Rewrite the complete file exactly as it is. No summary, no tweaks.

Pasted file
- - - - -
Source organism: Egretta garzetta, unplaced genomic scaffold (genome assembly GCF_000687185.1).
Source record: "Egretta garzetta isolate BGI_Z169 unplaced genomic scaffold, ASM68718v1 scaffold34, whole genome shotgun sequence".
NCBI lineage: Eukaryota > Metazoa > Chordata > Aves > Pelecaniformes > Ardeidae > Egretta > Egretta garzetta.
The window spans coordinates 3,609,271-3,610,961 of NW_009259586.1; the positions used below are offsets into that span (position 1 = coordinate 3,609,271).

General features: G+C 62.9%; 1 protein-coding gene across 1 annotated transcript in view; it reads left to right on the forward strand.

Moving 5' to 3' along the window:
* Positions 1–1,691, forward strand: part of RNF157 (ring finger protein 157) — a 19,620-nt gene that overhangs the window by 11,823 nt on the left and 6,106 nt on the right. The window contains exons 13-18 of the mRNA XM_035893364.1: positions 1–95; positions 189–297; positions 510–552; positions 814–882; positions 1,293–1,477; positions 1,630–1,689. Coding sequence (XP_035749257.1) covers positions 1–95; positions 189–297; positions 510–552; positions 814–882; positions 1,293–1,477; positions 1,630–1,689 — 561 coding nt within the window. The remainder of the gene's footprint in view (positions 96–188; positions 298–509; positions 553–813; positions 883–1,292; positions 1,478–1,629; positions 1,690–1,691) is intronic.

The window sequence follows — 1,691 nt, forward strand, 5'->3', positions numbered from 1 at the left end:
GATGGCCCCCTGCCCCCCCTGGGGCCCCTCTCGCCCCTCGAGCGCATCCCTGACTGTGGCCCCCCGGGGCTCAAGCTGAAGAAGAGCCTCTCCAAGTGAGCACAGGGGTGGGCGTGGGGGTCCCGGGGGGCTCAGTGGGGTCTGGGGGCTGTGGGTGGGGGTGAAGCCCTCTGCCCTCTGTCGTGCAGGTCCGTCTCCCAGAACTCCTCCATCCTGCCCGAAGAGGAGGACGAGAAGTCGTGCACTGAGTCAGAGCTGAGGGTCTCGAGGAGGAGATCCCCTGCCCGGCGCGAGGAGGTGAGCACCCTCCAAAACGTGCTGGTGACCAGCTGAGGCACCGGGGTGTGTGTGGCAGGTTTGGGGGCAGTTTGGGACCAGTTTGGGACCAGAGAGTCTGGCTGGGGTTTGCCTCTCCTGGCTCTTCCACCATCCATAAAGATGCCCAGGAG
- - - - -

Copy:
Source organism: Egretta garzetta, unplaced genomic scaffold (genome assembly GCF_000687185.1).
Source record: "Egretta garzetta isolate BGI_Z169 unplaced genomic scaffold, ASM68718v1 scaffold34, whole genome shotgun sequence".
NCBI lineage: Eukaryota > Metazoa > Chordata > Aves > Pelecaniformes > Ardeidae > Egretta > Egretta garzetta.
The window spans coordinates 3,609,271-3,610,961 of NW_009259586.1; the positions used below are offsets into that span (position 1 = coordinate 3,609,271).

General features: G+C 62.9%; 1 protein-coding gene across 1 annotated transcript in view; it reads left to right on the forward strand.

Moving 5' to 3' along the window:
* Positions 1–1,691, forward strand: part of RNF157 (ring finger protein 157) — a 19,620-nt gene that overhangs the window by 11,823 nt on the left and 6,106 nt on the right. The window contains exons 13-18 of the mRNA XM_035893364.1: positions 1–95; positions 189–297; positions 510–552; positions 814–882; positions 1,293–1,477; positions 1,630–1,689. Coding sequence (XP_035749257.1) covers positions 1–95; positions 189–297; positions 510–552; positions 814–882; positions 1,293–1,477; positions 1,630–1,689 — 561 coding nt within the window. The remainder of the gene's footprint in view (positions 96–188; positions 298–509; positions 553–813; positions 883–1,292; positions 1,478–1,629; positions 1,690–1,691) is intronic.

The window sequence follows — 1,691 nt, forward strand, 5'->3', positions numbered from 1 at the left end:
GATGGCCCCCTGCCCCCCCTGGGGCCCCTCTCGCCCCTCGAGCGCATCCCTGACTGTGGCCCCCCGGGGCTCAAGCTGAAGAAGAGCCTCTCCAAGTGAGCACAGGGGTGGGCGTGGGGGTCCCGGGGGGCTCAGTGGGGTCTGGGGGCTGTGGGTGGGGGTGAAGCCCTCTGCCCTCTGTCGTGCAGGTCCGTCTCCCAGAACTCCTCCATCCTGCCCGAAGAGGAGGACGAGAAGTCGTGCACTGAGTCAGAGCTGAGGGTCTCGAGGAGGAGATCCCCTGCCCGGCGCGAGGAGGTGAGCACCCTCCAAAACGTGCTGGTGACCAGCTGAGGCACCGGGGTGTGTGTGGCAGGTTTGGGGGCAGTTTGGGACCAGTTTGGGACCAGAGAGTCTGGCTGGGGTTTGCCTCTCCTGGCTCTTCCACCATCCATAAAGATGCCCAGGAG